Harrowbarrow & Prince of Wales Mines

Harrowbarrow & Prince of Wales Mines

Harrowbarrow & Prince of Wales Mines (Wheal Newton (Barnard); Harrowbeer; Harrowbarrow Consols; Wheal Goodluck; East Wheal Brothers; Wheal Pleasant; Calstock United; Calstock Mines ). This group of mines also included Wheal Fortune, Wheal George, Wheal Queen and West Edward, South Harrowbarrow. The minerals anatase, childrenite, molybdenite, ramsbeckite, schulenbergite, scorodite were found in the Prince of Wales.

Only the Prince of Wales lode was developed to any great depth - to 193 fathoms below surface (353mts), for a length of about 200 fathoms (366mts). Development on the other lodes was to no more than a 50 fathom level below adit.

Recorded output;
18000 tons of copper ore.
1110 tons of tin ore.
23 tons of lead ore.
27 tons of manganese.
10120 tons of pyrite.
6753 tons of arsenical pyrite (?arsenopyrite)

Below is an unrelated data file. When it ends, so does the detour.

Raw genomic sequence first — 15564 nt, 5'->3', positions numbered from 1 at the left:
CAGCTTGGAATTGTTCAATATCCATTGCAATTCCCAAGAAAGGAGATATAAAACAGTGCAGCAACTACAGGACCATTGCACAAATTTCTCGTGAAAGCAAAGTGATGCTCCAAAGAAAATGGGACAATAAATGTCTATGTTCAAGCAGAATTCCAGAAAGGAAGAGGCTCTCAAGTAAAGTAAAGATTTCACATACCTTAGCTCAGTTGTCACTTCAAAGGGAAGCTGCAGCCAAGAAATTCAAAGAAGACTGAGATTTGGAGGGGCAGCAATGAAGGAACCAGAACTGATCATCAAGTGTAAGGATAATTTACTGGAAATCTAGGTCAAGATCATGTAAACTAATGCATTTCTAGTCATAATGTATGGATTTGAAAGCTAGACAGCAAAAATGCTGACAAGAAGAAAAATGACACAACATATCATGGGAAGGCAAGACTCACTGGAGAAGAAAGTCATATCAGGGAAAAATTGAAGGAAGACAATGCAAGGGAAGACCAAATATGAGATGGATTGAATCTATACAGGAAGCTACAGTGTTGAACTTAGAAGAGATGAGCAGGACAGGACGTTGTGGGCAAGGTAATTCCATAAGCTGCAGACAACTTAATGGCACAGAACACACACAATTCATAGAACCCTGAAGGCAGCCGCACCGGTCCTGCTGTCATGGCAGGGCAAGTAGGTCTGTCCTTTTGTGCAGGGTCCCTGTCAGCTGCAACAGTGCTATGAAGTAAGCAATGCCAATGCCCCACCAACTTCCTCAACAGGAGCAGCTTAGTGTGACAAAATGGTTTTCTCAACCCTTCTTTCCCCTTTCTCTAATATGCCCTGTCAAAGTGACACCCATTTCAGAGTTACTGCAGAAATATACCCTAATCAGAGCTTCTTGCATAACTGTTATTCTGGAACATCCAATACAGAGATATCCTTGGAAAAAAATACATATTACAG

532 tons of arsenopyrite.
2 tons of arsenic.
20 tons of silver ore.
421 oz silver.

1580 The first reference to the mines being worked as Wheal Goodluck. The lode was described as a great Margasly (?pyrite) lode bearing silver.

1774 Harrowbarrow mine was offered for sale as a copper and tin mine.

1805 there is a record of the mine working, but was soon abandoned.

1825-6 Harrowbarrow was reopened as Wheal Goodluck again and produced 37 tons of copper ore.

1835 the mine was at work under two names one called East Wheal Brothers. This working lasted until 1848, and is believed some copper and tin, and £700 of silver was produced. The mine was drained by a Sims double cylinder (compound) beam engine 38inch/20inch (Higher pressure steam entered the small cylinder, and was then reused at a lower pressure in the larger cylinder).

In about 1822-23 Prince of Wales may have been worked under the name Calstock mines, and produced 92 tons of copper ore.

In 1850 Prince of Wales (Wheal Pleasant) with Harrowbarrow mine was included under the name of Calstock United. The group of mines continued to be reworked in various amalgamations and names until 1914.

Prince of Wales was prospected in 1928 but no production resulted.

The most recent activity was was around 1977 when a level was driven northward towards Hingston Down, again no production resulted. It would appear that most of the silver ore came from the Wheal Queen section, which was developed on a tracked of the Wheal Brothers lode. Another mine which was also rich for silver ore.


Callington Mines